In a message dated 3/10/00 7:42:25 PM Central Standard Time,
<< "Customizing to include things from interior customs, to paint, to ground
effects, to shift knobs, steering wheels, dome lights, sound
systems, cold air induction, custom turbo plumbing,
lifting, lowering, etc..."
There's definitely a trend here. It extends to parts men who don't have a
clue how to use a book, cashiers who can't make change, and mechanics who
are parts changers instead of troubleshooters. >>
I've been quiet for a while but now must speak up. I couldn't agree more with
I think "we've" been part of the problem. When was the last time anyone has
sent a meal back because it wasn't done right? How many times have you sent a
letter to a CEO or your congressman about your concerns? How many consider
"fast food" as a dinner out? The list goes on. Every time someone "settles"
for something it makes it more difficult for the next person.
Enough Bitching..... here's what I did.
I like older cars so I bought some older car equipment that is somewhat
useless on the modern cars and learned to do it myself. I have a Sun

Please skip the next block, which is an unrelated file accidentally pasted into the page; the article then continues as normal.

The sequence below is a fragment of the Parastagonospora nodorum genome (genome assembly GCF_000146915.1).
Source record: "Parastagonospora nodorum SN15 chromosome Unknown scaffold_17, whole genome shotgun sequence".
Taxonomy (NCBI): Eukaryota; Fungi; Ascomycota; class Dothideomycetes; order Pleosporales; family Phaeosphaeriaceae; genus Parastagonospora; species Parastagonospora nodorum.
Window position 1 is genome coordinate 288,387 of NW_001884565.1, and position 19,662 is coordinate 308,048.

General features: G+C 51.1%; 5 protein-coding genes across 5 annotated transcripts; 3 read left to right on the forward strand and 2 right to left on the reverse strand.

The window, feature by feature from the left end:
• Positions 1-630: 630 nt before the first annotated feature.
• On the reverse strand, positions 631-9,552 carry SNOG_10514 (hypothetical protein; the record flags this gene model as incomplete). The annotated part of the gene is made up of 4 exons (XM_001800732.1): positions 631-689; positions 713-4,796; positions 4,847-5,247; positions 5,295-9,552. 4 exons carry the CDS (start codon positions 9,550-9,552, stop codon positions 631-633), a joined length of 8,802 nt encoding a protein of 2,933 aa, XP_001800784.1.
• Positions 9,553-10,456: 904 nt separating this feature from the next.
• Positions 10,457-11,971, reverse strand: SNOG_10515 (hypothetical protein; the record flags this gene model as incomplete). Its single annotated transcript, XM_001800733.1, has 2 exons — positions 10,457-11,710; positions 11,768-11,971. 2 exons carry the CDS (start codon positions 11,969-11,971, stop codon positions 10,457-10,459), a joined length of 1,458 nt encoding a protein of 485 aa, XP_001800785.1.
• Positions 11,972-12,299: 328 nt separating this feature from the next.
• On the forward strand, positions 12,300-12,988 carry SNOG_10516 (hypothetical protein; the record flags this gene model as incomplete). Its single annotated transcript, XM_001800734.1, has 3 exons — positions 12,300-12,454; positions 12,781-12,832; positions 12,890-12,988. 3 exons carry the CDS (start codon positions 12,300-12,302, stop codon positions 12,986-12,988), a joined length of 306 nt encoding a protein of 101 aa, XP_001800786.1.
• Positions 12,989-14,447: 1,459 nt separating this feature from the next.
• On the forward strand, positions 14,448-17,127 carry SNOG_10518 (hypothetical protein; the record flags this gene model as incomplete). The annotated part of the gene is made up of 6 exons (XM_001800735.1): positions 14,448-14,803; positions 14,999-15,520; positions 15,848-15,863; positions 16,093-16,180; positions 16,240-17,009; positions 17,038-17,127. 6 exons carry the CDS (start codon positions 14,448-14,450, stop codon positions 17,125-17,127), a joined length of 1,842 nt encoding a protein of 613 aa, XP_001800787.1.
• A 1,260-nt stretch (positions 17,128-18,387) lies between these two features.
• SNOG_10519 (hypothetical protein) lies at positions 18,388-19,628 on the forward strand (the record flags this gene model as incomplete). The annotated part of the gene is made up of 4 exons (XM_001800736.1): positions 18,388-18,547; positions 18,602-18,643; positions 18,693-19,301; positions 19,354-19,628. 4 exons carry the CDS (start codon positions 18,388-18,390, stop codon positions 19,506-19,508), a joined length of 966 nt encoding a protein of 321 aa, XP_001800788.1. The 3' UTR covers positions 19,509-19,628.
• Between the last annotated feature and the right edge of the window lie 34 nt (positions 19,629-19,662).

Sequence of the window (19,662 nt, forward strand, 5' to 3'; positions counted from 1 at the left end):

distributor tester and can now rebuilt and recurve any unit I have. Same with
testing generators, starters, etc.
An old Bridgeport can be had for around $2000 or so with some tooling. A good
12X30 lathe for about $1500. Perhaps beyond the average persons means but if
a group of enthusiasts got together and chipped in a few dollars ... there's
always a retired machinist around that would be happy to show off his skills
for people willing to listen. And listen you should. I have no doubt that
many of them enjoy the companionship of like minded people.
I found this old gentleman who use to repair old Fords, went to see him for
an hour ... to make a long story short they had to send out a search party
for me as I was gone for about 8 hours.
Older people are a great resource, and everybody wins.